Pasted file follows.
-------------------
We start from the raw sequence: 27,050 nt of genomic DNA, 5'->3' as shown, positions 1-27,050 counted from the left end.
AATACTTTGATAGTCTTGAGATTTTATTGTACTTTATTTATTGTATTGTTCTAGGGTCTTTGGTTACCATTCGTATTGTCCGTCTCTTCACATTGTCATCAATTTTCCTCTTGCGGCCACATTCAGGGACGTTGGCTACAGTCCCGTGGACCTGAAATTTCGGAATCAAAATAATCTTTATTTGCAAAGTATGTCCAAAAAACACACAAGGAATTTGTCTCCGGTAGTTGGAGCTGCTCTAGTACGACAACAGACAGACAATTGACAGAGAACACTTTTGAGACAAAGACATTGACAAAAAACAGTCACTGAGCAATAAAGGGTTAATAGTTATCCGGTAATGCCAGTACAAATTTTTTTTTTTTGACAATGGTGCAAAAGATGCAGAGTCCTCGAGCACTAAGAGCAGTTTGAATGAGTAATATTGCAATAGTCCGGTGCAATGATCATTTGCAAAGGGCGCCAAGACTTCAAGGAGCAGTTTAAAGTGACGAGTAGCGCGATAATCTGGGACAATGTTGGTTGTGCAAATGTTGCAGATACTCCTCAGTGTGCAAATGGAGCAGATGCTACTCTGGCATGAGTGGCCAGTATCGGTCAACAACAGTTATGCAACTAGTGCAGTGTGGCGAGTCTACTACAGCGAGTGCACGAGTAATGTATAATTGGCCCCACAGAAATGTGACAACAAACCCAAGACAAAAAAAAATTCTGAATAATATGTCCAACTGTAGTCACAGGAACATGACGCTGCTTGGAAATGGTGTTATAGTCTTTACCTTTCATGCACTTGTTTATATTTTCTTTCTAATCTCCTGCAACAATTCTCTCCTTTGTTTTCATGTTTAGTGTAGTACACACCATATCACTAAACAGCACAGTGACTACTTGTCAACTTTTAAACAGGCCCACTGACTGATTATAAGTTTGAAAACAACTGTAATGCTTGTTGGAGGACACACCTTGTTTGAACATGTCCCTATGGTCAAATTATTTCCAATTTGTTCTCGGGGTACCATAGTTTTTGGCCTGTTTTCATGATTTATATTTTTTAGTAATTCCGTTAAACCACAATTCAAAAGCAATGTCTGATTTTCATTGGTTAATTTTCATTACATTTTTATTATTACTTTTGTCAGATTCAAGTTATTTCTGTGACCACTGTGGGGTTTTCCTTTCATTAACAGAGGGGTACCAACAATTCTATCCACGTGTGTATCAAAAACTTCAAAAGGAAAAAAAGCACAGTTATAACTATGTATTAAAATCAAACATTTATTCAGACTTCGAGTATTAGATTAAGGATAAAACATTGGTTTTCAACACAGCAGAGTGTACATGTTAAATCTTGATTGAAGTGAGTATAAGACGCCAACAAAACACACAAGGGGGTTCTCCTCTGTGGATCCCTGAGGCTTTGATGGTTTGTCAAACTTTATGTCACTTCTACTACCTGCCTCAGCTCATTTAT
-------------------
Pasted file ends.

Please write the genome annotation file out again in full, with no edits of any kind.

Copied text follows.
We start from the raw sequence: 27,050 nt of genomic DNA, 5'->3' as shown, positions 1-27,050 counted from the left end.
AATACTTTGATAGTCTTGAGATTTTATTGTACTTTATTTATTGTATTGTTCTAGGGTCTTTGGTTACCATTCGTATTGTCCGTCTCTTCACATTGTCATCAATTTTCCTCTTGCGGCCACATTCAGGGACGTTGGCTACAGTCCCGTGGACCTGAAATTTCGGAATCAAAATAATCTTTATTTGCAAAGTATGTCCAAAAAACACACAAGGAATTTGTCTCCGGTAGTTGGAGCTGCTCTAGTACGACAACAGACAGACAATTGACAGAGAACACTTTTGAGACAAAGACATTGACAAAAAACAGTCACTGAGCAATAAAGGGTTAATAGTTATCCGGTAATGCCAGTACAAATTTTTTTTTTTTGACAATGGTGCAAAAGATGCAGAGTCCTCGAGCACTAAGAGCAGTTTGAATGAGTAATATTGCAATAGTCCGGTGCAATGATCATTTGCAAAGGGCGCCAAGACTTCAAGGAGCAGTTTAAAGTGACGAGTAGCGCGATAATCTGGGACAATGTTGGTTGTGCAAATGTTGCAGATACTCCTCAGTGTGCAAATGGAGCAGATGCTACTCTGGCATGAGTGGCCAGTATCGGTCAACAACAGTTATGCAACTAGTGCAGTGTGGCGAGTCTACTACAGCGAGTGCACGAGTAATGTATAATTGGCCCCACAGAAATGTGACAACAAACCCAAGACAAAAAAAAATTCTGAATAATATGTCCAACTGTAGTCACAGGAACATGACGCTGCTTGGAAATGGTGTTATAGTCTTTACCTTTCATGCACTTGTTTATATTTTCTTTCTAATCTCCTGCAACAATTCTCTCCTTTGTTTTCATGTTTAGTGTAGTACACACCATATCACTAAACAGCACAGTGACTACTTGTCAACTTTTAAACAGGCCCACTGACTGATTATAAGTTTGAAAACAACTGTAATGCTTGTTGGAGGACACACCTTGTTTGAACATGTCCCTATGGTCAAATTATTTCCAATTTGTTCTCGGGGTACCATAGTTTTTGGCCTGTTTTCATGATTTATATTTTTTAGTAATTCCGTTAAACCACAATTCAAAAGCAATGTCTGATTTTCATTGGTTAATTTTCATTACATTTTTATTATTACTTTTGTCAGATTCAAGTTATTTCTGTGACCACTGTGGGGTTTTCCTTTCATTAACAGAGGGGTACCAACAATTCTATCCACGTGTGTATCAAAAACTTCAAAAGGAAAAAAAGCACAGTTATAACTATGTATTAAAATCAAACATTTATTCAGACTTCGAGTATTAGATTAAGGATAAAACATTGGTTTTCAACACAGCAGAGTGTACATGTTAAATCTTGATTGAAGTGAGTATAAGACGCCAACAAAACACACAAGGGGGTTCTCCTCTGTGGATCCCTGAGGCTTTGATGGTTTGTCAAACTTTATGTCACTTCTACTACCTGCCTCAGCTCATTTAT